RTTNews - While the Commerce Department released a report on Wednesday showing that the U.S. trade deficit widened in the month of June compared to the previous month, the deficit for the month still came in narrower than economists had been anticipating.

With imports increasing at a faster pace than exports, the report showed that the trade deficit widened to $27.0 billion in June from $26.0 billion in May. Economists had been expecting a somewhat more significant increase in the size of the deficit to $28.7 billion.

The increase in the size of the deficit came as the value of imports increased by 2.3 percent to $152.8 billion in June from $149.3 billion in May. This outpaced the increase in the value of exports, which rose 1.9 percent to $125.8 billion from $123.4 billion in the previous month.

Additionally, the Commerce Department noted that the goods deficit widened to $38.4 billion in June from $37.2 billion in May, while the services surplus rose to $11.4 billion from $11.3 billion.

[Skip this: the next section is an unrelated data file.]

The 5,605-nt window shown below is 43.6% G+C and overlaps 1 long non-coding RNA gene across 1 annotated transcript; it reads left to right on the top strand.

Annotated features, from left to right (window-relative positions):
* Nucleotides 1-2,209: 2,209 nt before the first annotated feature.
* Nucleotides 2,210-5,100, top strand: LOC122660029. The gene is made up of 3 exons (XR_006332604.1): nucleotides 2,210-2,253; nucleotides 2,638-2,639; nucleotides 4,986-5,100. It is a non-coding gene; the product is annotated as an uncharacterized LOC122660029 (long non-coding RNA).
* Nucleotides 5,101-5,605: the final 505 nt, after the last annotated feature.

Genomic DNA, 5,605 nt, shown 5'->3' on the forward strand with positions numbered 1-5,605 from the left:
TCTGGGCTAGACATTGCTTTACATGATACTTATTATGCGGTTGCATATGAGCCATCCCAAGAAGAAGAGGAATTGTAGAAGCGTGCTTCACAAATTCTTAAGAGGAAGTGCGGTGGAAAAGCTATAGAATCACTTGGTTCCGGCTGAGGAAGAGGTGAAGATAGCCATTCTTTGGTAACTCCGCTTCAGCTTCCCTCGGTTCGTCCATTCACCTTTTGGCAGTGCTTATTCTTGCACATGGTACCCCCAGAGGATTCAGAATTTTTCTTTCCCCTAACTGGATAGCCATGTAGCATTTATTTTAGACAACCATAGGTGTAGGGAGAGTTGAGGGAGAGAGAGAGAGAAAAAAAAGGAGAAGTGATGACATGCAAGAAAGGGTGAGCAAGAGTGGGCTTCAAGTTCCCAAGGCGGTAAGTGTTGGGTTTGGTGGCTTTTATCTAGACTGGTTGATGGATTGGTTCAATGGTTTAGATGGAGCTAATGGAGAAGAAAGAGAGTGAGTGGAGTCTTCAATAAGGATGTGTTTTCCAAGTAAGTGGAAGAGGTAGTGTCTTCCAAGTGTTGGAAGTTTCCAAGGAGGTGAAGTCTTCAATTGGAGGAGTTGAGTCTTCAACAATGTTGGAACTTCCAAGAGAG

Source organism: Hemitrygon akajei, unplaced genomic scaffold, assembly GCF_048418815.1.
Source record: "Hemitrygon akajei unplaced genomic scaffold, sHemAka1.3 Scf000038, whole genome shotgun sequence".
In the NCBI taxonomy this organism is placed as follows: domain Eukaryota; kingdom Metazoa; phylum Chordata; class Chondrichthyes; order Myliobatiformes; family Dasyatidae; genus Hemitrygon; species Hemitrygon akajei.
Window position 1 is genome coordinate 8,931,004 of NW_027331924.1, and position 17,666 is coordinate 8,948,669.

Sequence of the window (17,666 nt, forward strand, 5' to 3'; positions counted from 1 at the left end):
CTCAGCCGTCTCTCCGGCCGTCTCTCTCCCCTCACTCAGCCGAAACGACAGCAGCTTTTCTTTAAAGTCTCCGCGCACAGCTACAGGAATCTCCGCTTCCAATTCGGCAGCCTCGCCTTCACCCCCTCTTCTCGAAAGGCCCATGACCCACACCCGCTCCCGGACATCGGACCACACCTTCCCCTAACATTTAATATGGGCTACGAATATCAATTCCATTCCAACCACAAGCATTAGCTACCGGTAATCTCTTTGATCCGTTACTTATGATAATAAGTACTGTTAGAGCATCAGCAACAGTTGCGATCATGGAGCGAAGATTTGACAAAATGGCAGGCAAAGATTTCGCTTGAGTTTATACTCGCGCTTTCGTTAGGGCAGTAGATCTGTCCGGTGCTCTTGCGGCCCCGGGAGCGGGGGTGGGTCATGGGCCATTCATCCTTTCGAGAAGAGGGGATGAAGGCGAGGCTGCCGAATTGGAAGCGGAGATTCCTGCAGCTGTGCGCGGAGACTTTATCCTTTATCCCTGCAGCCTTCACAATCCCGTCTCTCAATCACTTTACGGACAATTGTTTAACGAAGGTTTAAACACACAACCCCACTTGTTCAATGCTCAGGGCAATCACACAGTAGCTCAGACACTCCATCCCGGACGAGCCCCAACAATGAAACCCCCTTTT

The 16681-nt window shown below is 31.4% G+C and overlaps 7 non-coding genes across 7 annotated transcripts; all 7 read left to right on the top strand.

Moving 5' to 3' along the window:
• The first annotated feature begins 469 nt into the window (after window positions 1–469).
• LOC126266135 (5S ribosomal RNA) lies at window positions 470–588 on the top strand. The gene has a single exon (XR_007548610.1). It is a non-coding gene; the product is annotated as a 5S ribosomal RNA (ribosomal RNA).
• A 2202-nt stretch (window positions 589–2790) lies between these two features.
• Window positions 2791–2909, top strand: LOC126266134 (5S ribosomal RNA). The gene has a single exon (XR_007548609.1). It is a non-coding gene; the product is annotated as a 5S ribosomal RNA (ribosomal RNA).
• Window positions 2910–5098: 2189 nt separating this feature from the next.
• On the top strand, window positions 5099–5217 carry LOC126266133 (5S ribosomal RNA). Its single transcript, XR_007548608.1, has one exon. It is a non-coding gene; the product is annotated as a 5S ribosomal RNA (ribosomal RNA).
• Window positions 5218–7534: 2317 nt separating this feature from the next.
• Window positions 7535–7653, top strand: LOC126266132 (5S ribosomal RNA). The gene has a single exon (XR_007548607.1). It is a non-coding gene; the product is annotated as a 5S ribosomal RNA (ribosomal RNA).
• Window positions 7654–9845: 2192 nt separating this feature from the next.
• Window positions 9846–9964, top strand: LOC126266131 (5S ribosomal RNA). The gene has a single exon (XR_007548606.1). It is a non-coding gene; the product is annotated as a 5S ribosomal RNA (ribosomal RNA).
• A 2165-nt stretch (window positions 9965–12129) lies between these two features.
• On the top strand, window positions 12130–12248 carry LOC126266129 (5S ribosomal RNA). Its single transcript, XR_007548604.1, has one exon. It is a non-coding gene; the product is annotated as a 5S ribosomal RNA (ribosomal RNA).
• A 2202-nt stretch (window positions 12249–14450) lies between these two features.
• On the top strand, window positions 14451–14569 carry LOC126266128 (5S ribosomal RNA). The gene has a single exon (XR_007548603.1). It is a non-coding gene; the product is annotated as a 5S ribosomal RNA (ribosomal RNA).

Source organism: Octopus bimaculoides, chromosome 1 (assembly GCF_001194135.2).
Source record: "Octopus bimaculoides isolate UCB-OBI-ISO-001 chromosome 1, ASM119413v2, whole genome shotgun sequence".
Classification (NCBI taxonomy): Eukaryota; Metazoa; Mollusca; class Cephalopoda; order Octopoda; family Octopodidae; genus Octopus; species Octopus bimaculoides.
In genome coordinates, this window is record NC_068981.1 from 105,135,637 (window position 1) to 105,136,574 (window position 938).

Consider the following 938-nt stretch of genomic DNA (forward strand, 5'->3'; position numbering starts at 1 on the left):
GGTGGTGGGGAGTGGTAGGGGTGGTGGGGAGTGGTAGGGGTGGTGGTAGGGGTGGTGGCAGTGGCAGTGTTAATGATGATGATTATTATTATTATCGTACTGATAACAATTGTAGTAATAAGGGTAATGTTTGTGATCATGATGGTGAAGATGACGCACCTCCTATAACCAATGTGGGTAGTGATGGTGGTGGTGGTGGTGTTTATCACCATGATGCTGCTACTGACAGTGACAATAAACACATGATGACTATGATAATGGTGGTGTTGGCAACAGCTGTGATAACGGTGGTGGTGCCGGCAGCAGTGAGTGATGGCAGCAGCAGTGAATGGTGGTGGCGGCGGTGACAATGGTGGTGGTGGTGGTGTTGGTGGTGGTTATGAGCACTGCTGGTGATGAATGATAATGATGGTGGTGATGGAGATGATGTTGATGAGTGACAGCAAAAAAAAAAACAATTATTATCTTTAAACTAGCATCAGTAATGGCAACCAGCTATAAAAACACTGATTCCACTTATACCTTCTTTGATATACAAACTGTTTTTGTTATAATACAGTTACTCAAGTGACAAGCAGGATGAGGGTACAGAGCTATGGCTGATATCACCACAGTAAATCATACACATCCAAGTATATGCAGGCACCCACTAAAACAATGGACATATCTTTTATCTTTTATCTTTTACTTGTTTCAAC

The report also showed that the politically sensitive trade deficit with China widened to $18.4 billion in June from $17.5 billion in May.

While Peter Boockvar, equity strategist for Miller Tabak, said the narrower than expected deficit may contribute positively to second quarter GDP, it would just partially offset the bigger than expected drop in June inventories.

On Tuesday, the Commerce Department released a report showing that wholesale inventories fell 1.7 percent in June following a revised 1.2 percent decrease in May. Economists had expected inventories to fall 0.9 percent compared to the 0.8 percent drop originally reported for the previous month.

Overall, Q2 GDP will likely be revised lower from the initial reading of -1% by maybe 5 tenths or so, Boockvar predicted.

Further trade-related data will be released on Thursday, with the Labor Department scheduled to release its report on import and export prices in the month of July.

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